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The Cradle in the Grave (Zailer & Waterhouse Series #5)

The Cradle in the Grave (Zailer & Waterhouse Series #5)

2.7 11
by Sophie Hannah

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“A perfectly executed psychological thriller” (The Guardian) from the internationally bestselling author of The Wrong Mother and The Other Woman’s House

Television producer Fliss Benson is surprised to discover that her superstar boss, Laurie Nattrass, is stepping down from his post. She’s even more surprised


“A perfectly executed psychological thriller” (The Guardian) from the internationally bestselling author of The Wrong Mother and The Other Woman’s House

Television producer Fliss Benson is surprised to discover that her superstar boss, Laurie Nattrass, is stepping down from his post. She’s even more surprised that he asks her to take over his documentary about crib-death mothers wrongly accused of murder. Thanks to Laurie’s advocacy, three women are now free, while the doctor who testified against them is under investigation for misconduct. Then one of the mothers is found dead. In her pocket is a card with sixteen numbers on it, arranged in four rows of four- exactly like the anonymous card Fliss has just received in the mail.

The fifth book in Sophie Hannah’s beloved Zailer and Waterhouse series, The Cradle in the Grave combines the puzzle of a Golden Age mystery with a masterful tale of psychological suspense that Tana French and Laura Lippman fans will love.

Editorial Reviews

Publishers Weekly
Hannah focuses on the dangerous gray area between guilt and innocence in her provocative fifth mystery featuring Det. Sgt. Charlotte "Charlie" Zailer and Det. Constable Simon Waterhouse of the Culver Valley police (after The Dead Lie Down). When TV producer Felicity "Fliss" Benson receives an anonymous card with 16 numbers on it, she's puzzled, but she soon has bigger worries. Her boss, famed investigative journalist Laurence "Laurie" Nattrass, suddenly puts her in charge of his BBC documentary on the "miscarriages of justice" surrounding women falsely accused of murdering their children. One of the documentary subjects is Helen Yardley, convicted of killing her two infant sons, whom she claimed were victims of crib death. When Helen, whose conviction was later overturned, is murdered and an identical number card is found on her body, Fliss fears the killer is targeting those connected to the documentary. Hannah merges her myriad story lines with practiced ease. 10-city author tour. (Sept.)
Library Journal
Within the span of a week, a crazed killer has gripped London by attacking mothers who have been convicted—and acquitted—in a sensationalist rash of crib death cases. One of the victims is known for her heartrending memoir and is also the centerpiece of an in-progress TV documentary. A puzzle card is left on her body; the same card is mailed to the TV producers. Fliss Benson, the producer in charge of the project, becomes pivotal to the case, running somewhat parallel with the intrepid detectives Simon Waterhouse, Sam Kombothekra, and Charlie Zailer (The Dead Lie Down). VERDICT Hannah's frenetically paced psychological thriller is a searing indictment of our judicial system and the media's role in fueling collective hysteria. Known for combining her police procedurals with woman-in-peril suspense novels, she again succeeds in scaring our shoes off. Readalikes to consider would be Nicci French and Joy Fielding.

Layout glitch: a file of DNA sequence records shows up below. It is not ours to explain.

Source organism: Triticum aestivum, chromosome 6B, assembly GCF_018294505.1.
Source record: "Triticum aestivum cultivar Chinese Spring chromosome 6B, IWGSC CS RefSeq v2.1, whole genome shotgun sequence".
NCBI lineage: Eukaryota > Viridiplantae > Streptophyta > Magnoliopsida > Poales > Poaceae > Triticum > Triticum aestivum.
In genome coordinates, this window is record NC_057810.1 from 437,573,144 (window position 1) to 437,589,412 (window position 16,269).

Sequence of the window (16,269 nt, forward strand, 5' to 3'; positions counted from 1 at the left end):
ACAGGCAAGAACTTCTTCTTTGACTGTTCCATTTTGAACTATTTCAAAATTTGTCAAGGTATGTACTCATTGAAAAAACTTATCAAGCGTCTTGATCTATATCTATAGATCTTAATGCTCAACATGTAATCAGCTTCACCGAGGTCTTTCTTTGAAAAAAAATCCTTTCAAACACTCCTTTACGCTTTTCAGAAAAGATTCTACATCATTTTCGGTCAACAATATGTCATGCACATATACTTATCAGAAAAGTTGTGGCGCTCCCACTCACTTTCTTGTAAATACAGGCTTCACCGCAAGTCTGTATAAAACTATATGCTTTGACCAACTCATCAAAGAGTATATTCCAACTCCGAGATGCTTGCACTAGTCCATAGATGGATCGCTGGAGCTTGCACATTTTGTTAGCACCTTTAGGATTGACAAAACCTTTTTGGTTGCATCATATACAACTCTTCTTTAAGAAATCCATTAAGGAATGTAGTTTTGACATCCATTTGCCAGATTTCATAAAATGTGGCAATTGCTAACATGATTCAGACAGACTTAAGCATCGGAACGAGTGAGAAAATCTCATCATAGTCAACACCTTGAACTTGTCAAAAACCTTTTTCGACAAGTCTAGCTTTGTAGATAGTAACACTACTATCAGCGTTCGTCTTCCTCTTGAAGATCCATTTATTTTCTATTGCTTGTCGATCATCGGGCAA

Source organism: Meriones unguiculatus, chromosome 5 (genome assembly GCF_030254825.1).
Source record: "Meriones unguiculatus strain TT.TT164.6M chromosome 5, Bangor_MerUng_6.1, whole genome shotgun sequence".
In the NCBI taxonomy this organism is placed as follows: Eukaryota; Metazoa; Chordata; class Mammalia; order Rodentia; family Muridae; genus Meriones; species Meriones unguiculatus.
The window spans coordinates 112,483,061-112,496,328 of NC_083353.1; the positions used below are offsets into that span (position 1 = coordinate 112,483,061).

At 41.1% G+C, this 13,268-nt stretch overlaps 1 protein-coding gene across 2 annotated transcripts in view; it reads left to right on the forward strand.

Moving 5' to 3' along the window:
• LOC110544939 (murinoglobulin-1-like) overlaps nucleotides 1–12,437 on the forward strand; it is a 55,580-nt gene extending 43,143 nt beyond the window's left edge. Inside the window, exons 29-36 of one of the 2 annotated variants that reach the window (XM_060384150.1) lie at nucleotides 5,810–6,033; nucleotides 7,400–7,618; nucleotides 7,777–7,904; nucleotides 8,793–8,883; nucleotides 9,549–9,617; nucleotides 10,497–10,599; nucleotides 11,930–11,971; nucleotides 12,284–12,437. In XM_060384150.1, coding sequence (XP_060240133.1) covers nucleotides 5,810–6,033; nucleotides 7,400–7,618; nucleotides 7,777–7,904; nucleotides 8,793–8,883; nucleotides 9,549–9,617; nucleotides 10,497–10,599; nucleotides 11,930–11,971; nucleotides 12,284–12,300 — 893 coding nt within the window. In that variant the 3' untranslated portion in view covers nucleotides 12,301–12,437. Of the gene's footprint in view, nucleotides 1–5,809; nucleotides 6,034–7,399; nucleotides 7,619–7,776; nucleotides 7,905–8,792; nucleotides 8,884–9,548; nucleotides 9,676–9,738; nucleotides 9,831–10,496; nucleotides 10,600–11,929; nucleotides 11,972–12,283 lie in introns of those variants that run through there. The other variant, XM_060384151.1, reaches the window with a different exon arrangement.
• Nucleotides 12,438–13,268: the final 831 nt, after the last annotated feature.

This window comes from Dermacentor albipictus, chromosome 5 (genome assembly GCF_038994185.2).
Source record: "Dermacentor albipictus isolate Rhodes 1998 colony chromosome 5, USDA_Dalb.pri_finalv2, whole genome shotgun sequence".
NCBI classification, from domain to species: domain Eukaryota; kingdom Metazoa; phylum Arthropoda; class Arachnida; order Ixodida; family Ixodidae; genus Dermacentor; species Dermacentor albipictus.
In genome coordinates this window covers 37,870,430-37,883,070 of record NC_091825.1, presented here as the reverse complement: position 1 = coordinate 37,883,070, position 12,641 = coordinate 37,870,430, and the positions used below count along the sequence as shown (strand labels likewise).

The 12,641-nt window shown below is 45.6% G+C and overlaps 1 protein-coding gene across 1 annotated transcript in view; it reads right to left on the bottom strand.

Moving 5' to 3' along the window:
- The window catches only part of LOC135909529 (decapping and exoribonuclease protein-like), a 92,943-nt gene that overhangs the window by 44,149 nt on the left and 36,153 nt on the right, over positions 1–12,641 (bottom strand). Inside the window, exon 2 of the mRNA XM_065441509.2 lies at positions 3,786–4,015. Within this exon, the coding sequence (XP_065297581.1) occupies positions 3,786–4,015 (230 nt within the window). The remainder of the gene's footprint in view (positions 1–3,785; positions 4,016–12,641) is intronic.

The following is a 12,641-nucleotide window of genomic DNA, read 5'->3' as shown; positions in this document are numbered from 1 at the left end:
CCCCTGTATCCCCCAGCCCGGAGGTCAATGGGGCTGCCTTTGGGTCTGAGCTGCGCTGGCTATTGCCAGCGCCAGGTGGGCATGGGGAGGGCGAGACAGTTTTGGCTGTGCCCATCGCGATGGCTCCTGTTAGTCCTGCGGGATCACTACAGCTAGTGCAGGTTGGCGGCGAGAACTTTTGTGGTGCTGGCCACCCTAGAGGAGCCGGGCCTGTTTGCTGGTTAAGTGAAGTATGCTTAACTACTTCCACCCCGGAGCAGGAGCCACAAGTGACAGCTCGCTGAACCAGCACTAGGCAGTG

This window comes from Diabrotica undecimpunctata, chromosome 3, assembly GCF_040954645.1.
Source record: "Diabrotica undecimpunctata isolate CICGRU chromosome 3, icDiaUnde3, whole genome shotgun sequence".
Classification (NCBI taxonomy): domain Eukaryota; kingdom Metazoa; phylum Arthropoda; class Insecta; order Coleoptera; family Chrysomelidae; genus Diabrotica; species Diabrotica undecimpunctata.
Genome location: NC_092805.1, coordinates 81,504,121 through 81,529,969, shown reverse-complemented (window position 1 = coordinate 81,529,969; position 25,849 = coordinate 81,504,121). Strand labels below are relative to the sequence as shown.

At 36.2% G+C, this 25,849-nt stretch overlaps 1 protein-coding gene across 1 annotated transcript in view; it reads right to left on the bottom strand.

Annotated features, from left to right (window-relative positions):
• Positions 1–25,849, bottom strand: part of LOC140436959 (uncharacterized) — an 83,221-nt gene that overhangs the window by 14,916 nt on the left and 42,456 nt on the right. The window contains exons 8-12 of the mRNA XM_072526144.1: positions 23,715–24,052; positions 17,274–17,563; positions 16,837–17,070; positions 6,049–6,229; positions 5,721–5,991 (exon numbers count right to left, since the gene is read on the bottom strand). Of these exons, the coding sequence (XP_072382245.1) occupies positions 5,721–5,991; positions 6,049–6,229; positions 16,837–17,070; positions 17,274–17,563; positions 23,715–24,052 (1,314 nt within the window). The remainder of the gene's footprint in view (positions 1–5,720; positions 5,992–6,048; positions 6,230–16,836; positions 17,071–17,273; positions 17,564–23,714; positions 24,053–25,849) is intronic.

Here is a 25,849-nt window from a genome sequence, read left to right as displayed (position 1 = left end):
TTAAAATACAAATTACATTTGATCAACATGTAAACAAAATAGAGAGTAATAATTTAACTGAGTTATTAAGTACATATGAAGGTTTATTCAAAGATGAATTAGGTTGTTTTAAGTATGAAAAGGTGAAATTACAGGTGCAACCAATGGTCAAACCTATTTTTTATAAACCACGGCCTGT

Kirkus Reviews

What happens after the jury gets it wrong. Or does it?

For reasons he declines to illuminate, Laurie Nattrass suddenly leaves Binary Star Productions and hands over the documentary he's been working on for several years to Fliss Benson, who would rather not be saddled with it. The feature focuses on the misguided testimony of pathologist Judith Duffy, which sent two woman to prison for murdering their children, and Laurie's investigation, which got the doctor stricken from the medical rolls, set the mothers free, and led to the acquittal of another mother up on the same charges. Not only does the documentary bring up a tragedy within Fliss' family, but two of the mothers are now having doubts about participating. Then one of them is attacked, another is murdered, and someone leaves cards with 16 identical numbers arranged in four rows of four at the crime scenes and sends one to Fliss. DI Gil Proust, DC Simon Waterhouse and his partner Charlie Zailer (The Truth-Teller's Lie,2010, etc.) step in to determine whether a vigilante has decided that the juries were right the first time around in determining that these were not unassisted crib deaths, a conclusion shared by the husband of one of the mothers. A tell-all memoir holds clues, but before they can be deciphered, more complications arise.

Hannah, who understands every neurotic twitch, blemish and lie a person is capable of, is just the thing for those who followed the Casey Anthony murder trial.